Three essential decorating tips

As thrilling as it often is, sometimes creating a fab interior can be a little hard to get your head around, but when you break it down, it’s as easy as 1,2,3!

It's great fun creating a new look, refreshing a colour palette and rearranging a room. But there are times when all of us – even the professionals – get stuck. You could be right at the beginning of designing a scheme or near the end and something feels not quite right, when decorator’s block strikes.
This is the time to go back to basics. Ask yourself, what is the hero piece of the room? Is there symmetry and balance? Have you achieved the right mix of items to showcase your style?
Whatever the problem, you’ll be able to style, design and arrange your way through it as here, stylist Emily Ward explains the 1, 2, 3 of decorating.
One strong element can both anchor and lift a room, like a dramatic wallpaper transforming an austere dining area.
Tolix “Y” trestle table with American Oak top and White steel base, Thonet. Coco Flip “Coco” pendant, Tongue + Groove. Chairs from Jardan and Thonet.
In this case, it’s the Fornasetti II “Chiavi Segrete” wallpaper from Cole & Son. Streamlined pieces complement rather than compete with the wallpaper.
The blue Thonet chairs and Jardan “Seb” chair add depth to the colour of the wallpaper, while highlight pieces such as the Tom Dixon bowl and HK Living carafe unlock the hidden metallic key motif in the print.
The American oak of the Tolix table and Victorian ash of the Coco pendant ground the look with natural textures for day-to-day use.
Symmetry can look formal and staid, but by employing a single colour scheme the look instantly becomes modern.
When working with one colour, select pieces with different textures and finishes to keep your scheme fresh.
Try balancing heavy winter fabrics with lighter materials such as linen.
Two-door cabinet in Yellow with painted zinc top, Tarlo & Graham. Ligne Roset “Felt” dining chairs in Moutarde, Domo. Round 46cm barstool, Thonet. Faceture pendants in Yellow, The Minimalist.
Here, the distressed finish of the cabinet against the faceted modern pendant lights offers a play on patina.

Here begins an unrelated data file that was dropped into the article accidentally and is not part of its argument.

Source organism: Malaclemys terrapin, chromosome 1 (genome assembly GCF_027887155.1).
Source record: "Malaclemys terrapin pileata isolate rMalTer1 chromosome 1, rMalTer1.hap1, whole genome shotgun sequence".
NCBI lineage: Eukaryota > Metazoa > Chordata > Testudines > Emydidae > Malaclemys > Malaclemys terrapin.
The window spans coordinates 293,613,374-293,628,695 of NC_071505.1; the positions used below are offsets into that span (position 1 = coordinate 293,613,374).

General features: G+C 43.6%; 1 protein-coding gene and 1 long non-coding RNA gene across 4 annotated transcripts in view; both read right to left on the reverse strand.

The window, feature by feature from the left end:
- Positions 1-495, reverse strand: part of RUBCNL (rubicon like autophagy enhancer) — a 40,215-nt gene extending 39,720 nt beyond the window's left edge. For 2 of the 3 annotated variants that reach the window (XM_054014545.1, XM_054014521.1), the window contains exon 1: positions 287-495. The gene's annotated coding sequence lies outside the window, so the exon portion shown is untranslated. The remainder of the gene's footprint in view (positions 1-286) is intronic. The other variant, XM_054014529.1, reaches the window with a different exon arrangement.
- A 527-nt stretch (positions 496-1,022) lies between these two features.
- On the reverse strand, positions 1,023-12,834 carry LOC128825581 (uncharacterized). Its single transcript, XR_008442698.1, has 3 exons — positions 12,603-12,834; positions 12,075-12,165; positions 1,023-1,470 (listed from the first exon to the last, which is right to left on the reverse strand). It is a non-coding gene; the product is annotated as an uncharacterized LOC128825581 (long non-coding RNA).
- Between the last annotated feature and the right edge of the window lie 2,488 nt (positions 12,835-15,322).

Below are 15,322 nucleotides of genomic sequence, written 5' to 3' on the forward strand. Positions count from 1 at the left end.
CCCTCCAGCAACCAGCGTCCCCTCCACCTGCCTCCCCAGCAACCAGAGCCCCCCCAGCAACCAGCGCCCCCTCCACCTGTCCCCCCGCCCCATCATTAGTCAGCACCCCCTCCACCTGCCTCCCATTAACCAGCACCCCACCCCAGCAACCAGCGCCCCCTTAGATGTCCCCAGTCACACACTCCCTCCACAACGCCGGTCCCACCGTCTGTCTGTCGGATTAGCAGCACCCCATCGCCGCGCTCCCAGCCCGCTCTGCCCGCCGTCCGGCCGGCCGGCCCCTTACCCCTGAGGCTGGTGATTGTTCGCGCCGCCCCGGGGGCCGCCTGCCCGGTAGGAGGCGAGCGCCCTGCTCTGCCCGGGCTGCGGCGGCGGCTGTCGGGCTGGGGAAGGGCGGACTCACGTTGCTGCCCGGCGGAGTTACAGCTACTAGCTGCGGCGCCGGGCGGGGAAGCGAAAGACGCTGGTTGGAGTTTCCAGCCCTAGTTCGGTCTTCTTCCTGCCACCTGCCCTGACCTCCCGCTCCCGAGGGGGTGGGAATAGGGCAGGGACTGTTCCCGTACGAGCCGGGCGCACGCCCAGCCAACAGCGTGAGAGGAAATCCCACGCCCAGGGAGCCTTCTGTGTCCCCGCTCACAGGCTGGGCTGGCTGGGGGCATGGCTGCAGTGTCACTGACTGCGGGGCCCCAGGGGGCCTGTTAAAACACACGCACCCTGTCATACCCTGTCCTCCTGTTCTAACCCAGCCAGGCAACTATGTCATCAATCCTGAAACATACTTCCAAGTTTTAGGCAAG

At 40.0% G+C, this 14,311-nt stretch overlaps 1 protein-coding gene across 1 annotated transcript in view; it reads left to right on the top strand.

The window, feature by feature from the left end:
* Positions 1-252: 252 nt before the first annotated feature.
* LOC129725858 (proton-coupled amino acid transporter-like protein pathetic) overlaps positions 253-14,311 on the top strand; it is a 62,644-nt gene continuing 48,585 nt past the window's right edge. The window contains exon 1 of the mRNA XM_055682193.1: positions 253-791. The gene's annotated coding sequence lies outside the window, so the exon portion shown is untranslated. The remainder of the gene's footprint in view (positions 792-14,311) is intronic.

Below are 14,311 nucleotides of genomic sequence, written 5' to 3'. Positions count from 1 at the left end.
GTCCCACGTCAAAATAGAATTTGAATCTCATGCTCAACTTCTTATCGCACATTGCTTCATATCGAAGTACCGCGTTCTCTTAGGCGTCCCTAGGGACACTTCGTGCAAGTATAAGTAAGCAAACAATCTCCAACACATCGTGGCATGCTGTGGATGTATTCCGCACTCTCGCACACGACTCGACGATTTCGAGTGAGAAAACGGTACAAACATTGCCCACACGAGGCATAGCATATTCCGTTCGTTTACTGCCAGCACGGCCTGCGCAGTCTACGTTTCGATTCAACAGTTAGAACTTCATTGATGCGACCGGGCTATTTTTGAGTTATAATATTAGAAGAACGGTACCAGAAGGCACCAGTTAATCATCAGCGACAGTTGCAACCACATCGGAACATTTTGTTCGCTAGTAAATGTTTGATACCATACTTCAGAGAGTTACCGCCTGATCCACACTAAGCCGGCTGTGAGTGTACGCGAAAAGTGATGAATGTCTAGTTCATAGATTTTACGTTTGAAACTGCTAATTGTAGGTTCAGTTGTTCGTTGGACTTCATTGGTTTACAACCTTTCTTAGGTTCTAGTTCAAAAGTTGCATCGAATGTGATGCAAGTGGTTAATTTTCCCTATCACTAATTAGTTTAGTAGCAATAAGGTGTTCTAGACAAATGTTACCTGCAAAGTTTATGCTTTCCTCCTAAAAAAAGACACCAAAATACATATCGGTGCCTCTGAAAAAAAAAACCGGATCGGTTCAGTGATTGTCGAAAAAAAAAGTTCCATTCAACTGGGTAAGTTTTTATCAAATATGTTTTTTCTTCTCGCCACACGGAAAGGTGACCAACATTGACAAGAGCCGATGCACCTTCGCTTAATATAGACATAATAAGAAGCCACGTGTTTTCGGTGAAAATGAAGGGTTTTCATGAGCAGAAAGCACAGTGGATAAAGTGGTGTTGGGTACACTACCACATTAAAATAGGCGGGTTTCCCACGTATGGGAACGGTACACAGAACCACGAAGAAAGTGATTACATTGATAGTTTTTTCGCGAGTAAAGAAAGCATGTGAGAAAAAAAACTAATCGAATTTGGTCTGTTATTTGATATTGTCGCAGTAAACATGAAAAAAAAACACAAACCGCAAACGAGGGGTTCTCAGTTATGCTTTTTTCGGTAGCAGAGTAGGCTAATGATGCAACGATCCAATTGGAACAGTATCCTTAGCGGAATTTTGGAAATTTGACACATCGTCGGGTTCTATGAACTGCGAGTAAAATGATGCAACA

In addition, smooth milky finishes such as ceramic look striking against woven and handfinished textiles. The final play comes from the fusion of contemporary and handmade.
Slick modern design like the faceted pendant lights and Ligne Roset dining chairs mingle well with handfinished items that conjure the natural world.
Creating a harmonious 'eclectic mix' of objects isn’t a matter of combining objects ad hoc. Start with a plan that includes a common thread. In this room the linking theme is colour.
Scout iron double bed in Space Blue, Scout House. Cross base side table, Mark Tuckey. Tom Dixon “Eclectic” offcut stool in Fluoro, Safari Living. HK Living 5-shade multiple light, House Of Orange.
With a base hue such as blue, as seen in the wall paint, bedframe and bedlinen, introduce a primary highlight colour – here it’s neon orange in the Tom Dixon stool.
Next, layer with more tones that tie in with the initial base and highlight colours. The HK Living pendant light and Prudence Caroline artwork both feature variations of blue and orange, while adding pink and yellow. They bring a playful, but still grown-up, element to the bedroom. Plus, the artwork helps to anchor the room.
A subtle repeat pattern, like the geometric designs in the Swiden Design “Tivolivat” decoration, light shades and diamond cushion, will pull other disparate elements of a room together.
This article and all associated images werte originally published on Homes To Love.

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